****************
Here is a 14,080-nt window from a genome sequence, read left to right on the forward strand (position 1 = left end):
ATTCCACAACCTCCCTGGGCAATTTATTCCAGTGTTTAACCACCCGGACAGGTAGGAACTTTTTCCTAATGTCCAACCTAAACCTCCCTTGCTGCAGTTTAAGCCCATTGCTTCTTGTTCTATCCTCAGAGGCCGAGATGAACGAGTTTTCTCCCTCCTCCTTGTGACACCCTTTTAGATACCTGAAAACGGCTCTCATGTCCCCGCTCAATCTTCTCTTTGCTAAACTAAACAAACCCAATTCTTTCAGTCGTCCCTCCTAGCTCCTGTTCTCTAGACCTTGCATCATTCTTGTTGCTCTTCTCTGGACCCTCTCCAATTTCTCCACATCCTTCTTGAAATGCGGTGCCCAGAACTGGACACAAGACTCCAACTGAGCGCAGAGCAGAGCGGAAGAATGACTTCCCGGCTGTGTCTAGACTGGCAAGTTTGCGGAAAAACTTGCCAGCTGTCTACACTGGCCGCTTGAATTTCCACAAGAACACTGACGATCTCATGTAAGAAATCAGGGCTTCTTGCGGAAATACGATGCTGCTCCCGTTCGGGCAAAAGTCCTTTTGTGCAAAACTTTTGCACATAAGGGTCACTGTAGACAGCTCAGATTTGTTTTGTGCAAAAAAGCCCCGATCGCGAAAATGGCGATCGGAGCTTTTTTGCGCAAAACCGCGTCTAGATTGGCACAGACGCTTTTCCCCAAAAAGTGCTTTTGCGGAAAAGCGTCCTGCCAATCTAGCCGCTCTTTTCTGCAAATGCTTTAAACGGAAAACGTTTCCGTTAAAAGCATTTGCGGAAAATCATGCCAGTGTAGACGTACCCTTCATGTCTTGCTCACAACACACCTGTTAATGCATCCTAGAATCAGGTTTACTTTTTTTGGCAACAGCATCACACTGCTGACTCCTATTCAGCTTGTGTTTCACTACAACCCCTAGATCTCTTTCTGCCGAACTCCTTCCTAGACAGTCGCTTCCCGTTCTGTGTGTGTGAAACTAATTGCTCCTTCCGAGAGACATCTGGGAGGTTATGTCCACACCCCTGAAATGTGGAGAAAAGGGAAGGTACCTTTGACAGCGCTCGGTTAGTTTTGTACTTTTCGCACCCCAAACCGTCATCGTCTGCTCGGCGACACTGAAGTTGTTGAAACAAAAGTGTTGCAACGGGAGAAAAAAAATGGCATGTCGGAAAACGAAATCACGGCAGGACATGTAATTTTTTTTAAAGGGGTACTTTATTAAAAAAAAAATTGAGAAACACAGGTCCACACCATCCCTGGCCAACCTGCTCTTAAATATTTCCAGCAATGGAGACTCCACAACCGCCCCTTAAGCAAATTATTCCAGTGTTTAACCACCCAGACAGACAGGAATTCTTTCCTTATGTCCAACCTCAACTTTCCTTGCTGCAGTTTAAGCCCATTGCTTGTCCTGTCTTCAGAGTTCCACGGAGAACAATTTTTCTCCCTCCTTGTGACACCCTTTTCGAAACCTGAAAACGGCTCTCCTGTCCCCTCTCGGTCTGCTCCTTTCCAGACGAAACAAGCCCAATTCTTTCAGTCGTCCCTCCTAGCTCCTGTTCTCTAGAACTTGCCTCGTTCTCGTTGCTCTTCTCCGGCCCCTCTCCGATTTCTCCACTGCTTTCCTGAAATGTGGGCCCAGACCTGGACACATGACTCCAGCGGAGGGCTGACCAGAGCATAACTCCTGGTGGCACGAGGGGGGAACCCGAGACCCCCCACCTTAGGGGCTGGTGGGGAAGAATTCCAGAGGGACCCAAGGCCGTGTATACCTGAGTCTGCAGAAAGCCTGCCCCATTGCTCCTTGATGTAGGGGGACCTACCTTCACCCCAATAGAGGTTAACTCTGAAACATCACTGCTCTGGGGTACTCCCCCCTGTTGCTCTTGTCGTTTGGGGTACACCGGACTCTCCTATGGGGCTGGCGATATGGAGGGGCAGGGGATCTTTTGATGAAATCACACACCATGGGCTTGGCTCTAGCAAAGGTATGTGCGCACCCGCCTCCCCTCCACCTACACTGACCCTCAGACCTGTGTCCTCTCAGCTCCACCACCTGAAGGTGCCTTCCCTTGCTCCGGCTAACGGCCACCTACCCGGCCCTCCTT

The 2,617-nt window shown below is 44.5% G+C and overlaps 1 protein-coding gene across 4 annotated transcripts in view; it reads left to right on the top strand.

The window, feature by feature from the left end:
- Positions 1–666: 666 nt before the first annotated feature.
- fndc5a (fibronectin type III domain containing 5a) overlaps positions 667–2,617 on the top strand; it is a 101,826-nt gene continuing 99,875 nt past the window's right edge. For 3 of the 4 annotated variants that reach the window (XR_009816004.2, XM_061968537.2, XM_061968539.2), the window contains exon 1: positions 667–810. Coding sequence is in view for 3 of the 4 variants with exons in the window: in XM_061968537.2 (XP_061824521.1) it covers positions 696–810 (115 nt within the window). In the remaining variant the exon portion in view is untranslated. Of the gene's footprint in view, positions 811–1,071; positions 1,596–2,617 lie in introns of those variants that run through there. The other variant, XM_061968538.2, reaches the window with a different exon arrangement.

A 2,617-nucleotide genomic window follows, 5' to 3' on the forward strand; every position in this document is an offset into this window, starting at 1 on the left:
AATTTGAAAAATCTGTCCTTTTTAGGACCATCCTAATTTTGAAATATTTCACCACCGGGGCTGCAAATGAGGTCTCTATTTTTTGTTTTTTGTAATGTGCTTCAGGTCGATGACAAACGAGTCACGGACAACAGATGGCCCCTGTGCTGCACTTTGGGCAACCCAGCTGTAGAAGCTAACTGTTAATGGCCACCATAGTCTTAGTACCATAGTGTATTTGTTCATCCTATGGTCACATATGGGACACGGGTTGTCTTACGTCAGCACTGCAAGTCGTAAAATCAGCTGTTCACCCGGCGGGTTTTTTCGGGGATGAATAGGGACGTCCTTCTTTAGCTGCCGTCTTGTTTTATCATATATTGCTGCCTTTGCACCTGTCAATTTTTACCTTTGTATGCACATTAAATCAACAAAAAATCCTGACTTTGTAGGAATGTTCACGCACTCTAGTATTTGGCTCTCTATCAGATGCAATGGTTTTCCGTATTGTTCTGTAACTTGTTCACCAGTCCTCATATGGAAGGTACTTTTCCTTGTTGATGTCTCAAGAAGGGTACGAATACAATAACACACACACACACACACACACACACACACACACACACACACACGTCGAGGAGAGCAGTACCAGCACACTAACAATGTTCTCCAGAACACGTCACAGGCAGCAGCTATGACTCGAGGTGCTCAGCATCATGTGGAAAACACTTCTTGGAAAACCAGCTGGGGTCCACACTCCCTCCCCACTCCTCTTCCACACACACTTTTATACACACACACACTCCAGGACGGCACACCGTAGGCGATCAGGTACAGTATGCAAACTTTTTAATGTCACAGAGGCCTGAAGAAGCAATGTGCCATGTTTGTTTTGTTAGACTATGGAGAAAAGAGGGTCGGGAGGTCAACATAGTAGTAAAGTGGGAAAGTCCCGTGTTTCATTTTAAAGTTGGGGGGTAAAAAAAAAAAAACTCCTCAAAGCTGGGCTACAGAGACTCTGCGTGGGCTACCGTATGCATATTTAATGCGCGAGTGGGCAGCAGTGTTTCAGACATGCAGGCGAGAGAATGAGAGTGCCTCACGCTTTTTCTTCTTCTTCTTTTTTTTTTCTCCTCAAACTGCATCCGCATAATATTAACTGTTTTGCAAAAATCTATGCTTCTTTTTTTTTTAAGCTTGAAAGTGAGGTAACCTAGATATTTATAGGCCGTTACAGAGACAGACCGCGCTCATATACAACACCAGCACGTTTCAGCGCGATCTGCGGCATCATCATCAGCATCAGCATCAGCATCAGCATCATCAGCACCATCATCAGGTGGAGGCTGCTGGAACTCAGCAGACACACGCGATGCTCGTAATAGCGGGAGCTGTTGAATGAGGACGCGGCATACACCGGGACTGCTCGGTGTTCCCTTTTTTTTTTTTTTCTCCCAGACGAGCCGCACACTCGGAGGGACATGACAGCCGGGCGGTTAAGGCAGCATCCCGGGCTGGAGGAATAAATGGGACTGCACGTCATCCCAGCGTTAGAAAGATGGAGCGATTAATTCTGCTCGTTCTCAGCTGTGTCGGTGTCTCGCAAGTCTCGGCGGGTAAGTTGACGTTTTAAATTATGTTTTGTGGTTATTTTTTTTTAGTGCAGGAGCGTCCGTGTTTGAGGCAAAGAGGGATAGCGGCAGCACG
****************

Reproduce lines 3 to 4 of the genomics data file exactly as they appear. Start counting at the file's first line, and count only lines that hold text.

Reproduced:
The 2,617-nt window shown below is 44.5% G+C and overlaps 1 protein-coding gene across 4 annotated transcripts in view; it reads left to right on the top strand.

The window, feature by feature from the left end: